Provided by: dpkg-repack_1.37_all bug


       dpkg-repack - put an unpacked .deb file back together


       dpkg-repack [--root=dir] [--arch=architecture] [--generate] packagename [packagename ...]


       dpkg-repack creates a .deb file out of a Debian package that has already been installed on
       your system.

       If any changes have been made to the package while it was unpacked (ie, conffiles files in
       /etc  modified),  the new package will inherit the changes. (There are exceptions to this,
       including changes to configuration files that are not conffiles, including  those  managed
       by ucf.)

       This  utility  can  make  it  easy  to  copy  packages from one computer to another, or to
       recreate packages that are installed on your system, but no longer available elsewhere.

       Note: dpkg-repack will place the created package in the current directory.


              Take package from filesystem rooted on <dir>. This is useful if, for  example,  you
              have  another  computer  nfs  mounted  on  /mnt,  then  you  can use --root=/mnt to
              reassemble packages from that computer.

              Make the package be for a different architecture.  dpkg-repack cannot  tell  if  an
              installed  package is architecture all or is specific to the system's architecture,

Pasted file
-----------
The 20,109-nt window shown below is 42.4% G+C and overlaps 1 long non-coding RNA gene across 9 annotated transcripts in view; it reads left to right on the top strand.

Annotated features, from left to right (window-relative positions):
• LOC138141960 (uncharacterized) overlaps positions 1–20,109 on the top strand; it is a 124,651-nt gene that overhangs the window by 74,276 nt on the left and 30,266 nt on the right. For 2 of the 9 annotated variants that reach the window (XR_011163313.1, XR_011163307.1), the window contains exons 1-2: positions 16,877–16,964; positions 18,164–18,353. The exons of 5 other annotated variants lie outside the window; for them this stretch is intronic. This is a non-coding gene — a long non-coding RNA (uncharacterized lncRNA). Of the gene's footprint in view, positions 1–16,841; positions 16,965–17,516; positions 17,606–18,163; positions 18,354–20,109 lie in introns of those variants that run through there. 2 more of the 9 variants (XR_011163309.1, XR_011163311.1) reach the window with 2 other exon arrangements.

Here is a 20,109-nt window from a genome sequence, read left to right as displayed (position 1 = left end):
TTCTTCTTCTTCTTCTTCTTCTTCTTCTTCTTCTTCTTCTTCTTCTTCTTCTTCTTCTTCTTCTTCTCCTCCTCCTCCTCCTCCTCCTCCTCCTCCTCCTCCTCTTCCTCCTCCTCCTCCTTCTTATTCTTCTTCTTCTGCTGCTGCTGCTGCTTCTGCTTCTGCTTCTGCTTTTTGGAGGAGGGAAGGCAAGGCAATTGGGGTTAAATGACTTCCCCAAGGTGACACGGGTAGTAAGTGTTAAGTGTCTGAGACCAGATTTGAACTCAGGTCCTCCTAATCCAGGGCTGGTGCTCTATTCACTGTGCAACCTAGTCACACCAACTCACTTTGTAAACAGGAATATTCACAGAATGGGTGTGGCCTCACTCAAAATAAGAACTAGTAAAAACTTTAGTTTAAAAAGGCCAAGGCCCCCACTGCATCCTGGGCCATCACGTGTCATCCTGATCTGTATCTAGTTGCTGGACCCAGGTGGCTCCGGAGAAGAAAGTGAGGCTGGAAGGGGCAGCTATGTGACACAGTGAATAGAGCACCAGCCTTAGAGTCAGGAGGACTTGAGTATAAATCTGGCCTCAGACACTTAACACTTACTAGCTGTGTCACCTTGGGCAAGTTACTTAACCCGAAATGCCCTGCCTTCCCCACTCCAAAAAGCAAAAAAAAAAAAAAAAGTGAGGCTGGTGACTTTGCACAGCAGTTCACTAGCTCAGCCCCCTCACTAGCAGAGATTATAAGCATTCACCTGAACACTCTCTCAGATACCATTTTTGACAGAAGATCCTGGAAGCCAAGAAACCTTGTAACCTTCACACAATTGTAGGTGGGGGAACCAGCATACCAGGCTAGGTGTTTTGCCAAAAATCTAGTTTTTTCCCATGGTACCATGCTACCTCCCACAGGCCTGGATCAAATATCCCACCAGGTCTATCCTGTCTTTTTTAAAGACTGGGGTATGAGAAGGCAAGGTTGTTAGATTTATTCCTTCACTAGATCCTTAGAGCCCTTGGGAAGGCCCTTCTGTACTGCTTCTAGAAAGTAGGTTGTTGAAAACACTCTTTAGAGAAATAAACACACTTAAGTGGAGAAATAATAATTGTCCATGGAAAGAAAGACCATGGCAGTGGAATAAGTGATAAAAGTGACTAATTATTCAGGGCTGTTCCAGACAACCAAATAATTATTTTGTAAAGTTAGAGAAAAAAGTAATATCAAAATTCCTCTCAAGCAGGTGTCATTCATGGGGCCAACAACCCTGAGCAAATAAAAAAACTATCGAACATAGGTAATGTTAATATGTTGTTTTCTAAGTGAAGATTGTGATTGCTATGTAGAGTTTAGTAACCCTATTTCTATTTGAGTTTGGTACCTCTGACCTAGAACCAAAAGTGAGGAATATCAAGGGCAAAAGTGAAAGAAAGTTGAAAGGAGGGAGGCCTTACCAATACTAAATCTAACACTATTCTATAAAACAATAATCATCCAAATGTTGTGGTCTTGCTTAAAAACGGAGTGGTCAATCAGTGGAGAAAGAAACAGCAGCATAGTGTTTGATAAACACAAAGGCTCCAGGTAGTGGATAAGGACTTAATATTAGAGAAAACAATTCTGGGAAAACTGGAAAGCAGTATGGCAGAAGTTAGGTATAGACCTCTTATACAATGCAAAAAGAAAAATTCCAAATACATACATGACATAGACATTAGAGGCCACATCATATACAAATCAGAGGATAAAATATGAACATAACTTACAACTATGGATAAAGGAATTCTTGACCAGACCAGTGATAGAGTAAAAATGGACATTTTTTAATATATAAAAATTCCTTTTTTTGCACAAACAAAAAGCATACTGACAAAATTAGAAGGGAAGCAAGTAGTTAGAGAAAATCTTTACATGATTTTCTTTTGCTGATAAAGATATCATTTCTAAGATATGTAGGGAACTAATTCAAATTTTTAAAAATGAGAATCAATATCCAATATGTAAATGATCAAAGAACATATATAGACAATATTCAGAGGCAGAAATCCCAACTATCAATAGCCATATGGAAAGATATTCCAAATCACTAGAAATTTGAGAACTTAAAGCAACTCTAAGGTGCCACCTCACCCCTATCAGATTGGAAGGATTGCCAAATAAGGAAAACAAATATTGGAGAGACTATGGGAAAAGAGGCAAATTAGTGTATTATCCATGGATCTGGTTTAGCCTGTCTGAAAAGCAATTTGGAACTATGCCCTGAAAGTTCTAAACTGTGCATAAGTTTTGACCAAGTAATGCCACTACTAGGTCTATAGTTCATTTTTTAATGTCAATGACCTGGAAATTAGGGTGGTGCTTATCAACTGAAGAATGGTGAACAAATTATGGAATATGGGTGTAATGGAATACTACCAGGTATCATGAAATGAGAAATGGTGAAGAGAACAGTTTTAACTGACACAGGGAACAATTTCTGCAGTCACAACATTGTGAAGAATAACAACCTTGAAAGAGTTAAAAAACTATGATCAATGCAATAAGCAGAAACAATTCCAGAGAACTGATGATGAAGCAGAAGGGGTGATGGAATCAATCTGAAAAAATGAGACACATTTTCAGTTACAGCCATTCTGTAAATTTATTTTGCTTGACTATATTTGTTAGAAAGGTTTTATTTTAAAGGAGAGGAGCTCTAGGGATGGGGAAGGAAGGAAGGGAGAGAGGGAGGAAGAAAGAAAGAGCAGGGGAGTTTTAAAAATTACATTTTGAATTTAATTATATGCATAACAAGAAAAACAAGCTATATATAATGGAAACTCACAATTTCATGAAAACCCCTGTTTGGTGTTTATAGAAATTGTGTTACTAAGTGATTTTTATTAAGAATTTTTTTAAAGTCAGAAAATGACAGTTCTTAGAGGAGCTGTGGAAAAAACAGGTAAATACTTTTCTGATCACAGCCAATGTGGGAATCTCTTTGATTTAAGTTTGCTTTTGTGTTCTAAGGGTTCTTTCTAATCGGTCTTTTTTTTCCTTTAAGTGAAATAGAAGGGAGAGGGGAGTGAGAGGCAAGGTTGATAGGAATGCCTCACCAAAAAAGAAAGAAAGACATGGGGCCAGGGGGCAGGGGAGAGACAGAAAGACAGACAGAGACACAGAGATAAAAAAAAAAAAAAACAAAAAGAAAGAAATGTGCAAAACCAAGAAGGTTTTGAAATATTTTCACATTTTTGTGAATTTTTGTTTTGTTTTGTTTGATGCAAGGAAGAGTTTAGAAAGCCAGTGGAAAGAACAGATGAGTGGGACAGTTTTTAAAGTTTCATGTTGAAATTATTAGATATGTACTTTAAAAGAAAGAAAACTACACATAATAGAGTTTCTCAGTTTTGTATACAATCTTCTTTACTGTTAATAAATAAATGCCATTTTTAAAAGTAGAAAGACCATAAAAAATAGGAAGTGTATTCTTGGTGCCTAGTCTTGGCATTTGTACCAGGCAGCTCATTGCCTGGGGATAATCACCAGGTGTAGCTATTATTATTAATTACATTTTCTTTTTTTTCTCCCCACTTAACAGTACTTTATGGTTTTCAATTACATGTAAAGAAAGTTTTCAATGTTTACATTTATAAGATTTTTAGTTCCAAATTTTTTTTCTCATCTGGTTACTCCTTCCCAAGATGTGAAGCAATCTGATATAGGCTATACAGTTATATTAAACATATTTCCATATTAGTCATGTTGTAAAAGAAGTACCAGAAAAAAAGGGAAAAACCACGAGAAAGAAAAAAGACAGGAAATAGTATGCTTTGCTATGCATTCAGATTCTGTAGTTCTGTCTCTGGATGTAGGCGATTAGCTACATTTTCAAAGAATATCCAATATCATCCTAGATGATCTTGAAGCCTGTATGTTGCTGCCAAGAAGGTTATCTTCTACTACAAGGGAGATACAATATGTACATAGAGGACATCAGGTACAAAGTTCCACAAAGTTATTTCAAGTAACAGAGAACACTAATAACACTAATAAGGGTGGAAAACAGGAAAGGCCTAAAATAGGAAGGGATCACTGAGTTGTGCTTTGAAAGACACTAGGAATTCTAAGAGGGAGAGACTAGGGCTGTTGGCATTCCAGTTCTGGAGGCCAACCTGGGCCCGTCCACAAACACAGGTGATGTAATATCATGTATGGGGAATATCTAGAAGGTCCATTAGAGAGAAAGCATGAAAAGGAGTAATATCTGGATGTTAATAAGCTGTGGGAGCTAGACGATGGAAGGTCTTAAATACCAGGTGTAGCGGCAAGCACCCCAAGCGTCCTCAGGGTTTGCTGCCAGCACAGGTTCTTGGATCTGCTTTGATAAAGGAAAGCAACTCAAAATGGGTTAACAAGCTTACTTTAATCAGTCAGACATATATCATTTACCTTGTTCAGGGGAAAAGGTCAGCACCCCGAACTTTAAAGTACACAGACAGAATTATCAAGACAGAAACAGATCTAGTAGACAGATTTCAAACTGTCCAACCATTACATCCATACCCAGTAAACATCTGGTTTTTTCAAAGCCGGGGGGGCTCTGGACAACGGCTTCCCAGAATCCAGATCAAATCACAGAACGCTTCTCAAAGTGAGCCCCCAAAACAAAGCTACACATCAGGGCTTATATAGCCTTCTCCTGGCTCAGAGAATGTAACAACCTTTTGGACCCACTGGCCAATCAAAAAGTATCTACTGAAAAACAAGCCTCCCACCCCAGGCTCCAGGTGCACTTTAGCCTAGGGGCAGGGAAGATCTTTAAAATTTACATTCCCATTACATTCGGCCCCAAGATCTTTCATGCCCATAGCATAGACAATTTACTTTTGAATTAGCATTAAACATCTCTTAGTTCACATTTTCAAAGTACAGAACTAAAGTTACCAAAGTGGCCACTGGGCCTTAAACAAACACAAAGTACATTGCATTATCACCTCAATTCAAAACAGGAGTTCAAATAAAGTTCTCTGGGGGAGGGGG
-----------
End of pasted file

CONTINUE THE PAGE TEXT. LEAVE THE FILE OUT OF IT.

so  by  default  it  uses  dpkg  --print-architecture  to   determine   the   build
              architecture.  If you know the package is architecture all, you can use this option
              to force dpkg-repack to use the right architecture.

              Generate a temporary directory suitable for building a package  from,  but  do  not
              actually create the package. This is useful if you want to move files around in the
              package before building it. The package can be built from this temporary  directory
              by running "dpkg --build", passing it the generated directory.

              The name of the package to attempt to repack. Multiple packages can be listed.


       This  program accesses the dpkg database directly in places, querying for data that cannot
       be gotten via dpkg.

       There is a tricky situation that can occur if you dpkg-repack a package that has  modified
       conffiles. The modified conffiles are packed up. Now if you install the package, dpkg does
       not realize that the conffiles in it are modified. So  if  you  later  upgrade  to  a  new
       version  of  the  package,  dpkg  will  believe  that the old (repacked) package has older
       conffiles than the new version, and will silently replace the conffiles with those in  the
       package you are upgrading to.

       While  dpkg-repack  can  be run under fakeroot and will work most of the time, fakeroot -u
       must be used if any of the files to be repacked are owned by non-root users. Otherwise the
       package  will have them owned by root.  dpkg-repack will warn if you run it under fakeroot
       without the -u flag.


       Joey Hess <>